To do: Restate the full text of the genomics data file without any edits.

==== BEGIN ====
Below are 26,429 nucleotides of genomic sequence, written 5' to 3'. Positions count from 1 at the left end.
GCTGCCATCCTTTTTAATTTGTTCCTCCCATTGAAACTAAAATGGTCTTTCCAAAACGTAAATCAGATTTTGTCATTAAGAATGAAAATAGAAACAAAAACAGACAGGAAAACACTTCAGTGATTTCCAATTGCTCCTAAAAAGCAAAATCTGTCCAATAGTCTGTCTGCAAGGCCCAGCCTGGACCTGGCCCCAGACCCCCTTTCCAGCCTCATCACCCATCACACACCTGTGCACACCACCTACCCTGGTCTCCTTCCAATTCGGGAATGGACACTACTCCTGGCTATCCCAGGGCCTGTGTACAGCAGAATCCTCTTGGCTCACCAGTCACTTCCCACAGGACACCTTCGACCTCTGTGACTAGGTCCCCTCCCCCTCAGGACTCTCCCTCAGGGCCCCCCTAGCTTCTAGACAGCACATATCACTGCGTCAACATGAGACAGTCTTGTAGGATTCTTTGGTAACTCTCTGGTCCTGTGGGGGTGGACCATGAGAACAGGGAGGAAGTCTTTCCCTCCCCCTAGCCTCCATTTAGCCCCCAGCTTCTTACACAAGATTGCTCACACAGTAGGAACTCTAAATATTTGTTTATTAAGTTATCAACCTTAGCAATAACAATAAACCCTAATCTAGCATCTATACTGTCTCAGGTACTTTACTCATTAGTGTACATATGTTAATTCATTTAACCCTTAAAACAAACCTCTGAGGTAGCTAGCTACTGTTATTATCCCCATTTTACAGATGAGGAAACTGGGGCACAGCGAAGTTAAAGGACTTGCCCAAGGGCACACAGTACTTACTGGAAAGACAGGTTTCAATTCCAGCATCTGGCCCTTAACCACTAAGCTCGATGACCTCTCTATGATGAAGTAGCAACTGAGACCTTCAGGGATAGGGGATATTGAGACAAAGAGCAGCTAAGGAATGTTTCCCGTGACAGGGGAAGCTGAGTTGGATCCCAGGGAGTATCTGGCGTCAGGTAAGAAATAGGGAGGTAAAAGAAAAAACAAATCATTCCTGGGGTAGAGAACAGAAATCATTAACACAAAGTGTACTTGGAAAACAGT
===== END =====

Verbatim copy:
Below are 26,429 nucleotides of genomic sequence, written 5' to 3'. Positions count from 1 at the left end.
GCTGCCATCCTTTTTAATTTGTTCCTCCCATTGAAACTAAAATGGTCTTTCCAAAACGTAAATCAGATTTTGTCATTAAGAATGAAAATAGAAACAAAAACAGACAGGAAAACACTTCAGTGATTTCCAATTGCTCCTAAAAAGCAAAATCTGTCCAATAGTCTGTCTGCAAGGCCCAGCCTGGACCTGGCCCCAGACCCCCTTTCCAGCCTCATCACCCATCACACACCTGTGCACACCACCTACCCTGGTCTCCTTCCAATTCGGGAATGGACACTACTCCTGGCTATCCCAGGGCCTGTGTACAGCAGAATCCTCTTGGCTCACCAGTCACTTCCCACAGGACACCTTCGACCTCTGTGACTAGGTCCCCTCCCCCTCAGGACTCTCCCTCAGGGCCCCCCTAGCTTCTAGACAGCACATATCACTGCGTCAACATGAGACAGTCTTGTAGGATTCTTTGGTAACTCTCTGGTCCTGTGGGGGTGGACCATGAGAACAGGGAGGAAGTCTTTCCCTCCCCCTAGCCTCCATTTAGCCCCCAGCTTCTTACACAAGATTGCTCACACAGTAGGAACTCTAAATATTTGTTTATTAAGTTATCAACCTTAGCAATAACAATAAACCCTAATCTAGCATCTATACTGTCTCAGGTACTTTACTCATTAGTGTACATATGTTAATTCATTTAACCCTTAAAACAAACCTCTGAGGTAGCTAGCTACTGTTATTATCCCCATTTTACAGATGAGGAAACTGGGGCACAGCGAAGTTAAAGGACTTGCCCAAGGGCACACAGTACTTACTGGAAAGACAGGTTTCAATTCCAGCATCTGGCCCTTAACCACTAAGCTCGATGACCTCTCTATGATGAAGTAGCAACTGAGACCTTCAGGGATAGGGGATATTGAGACAAAGAGCAGCTAAGGAATGTTTCCCGTGACAGGGGAAGCTGAGTTGGATCCCAGGGAGTATCTGGCGTCAGGTAAGAAATAGGGAGGTAAAAGAAAAAACAAATCATTCCTGGGGTAGAGAACAGAAATCATTAACACAAAGTGTACTTGGAAAACAGT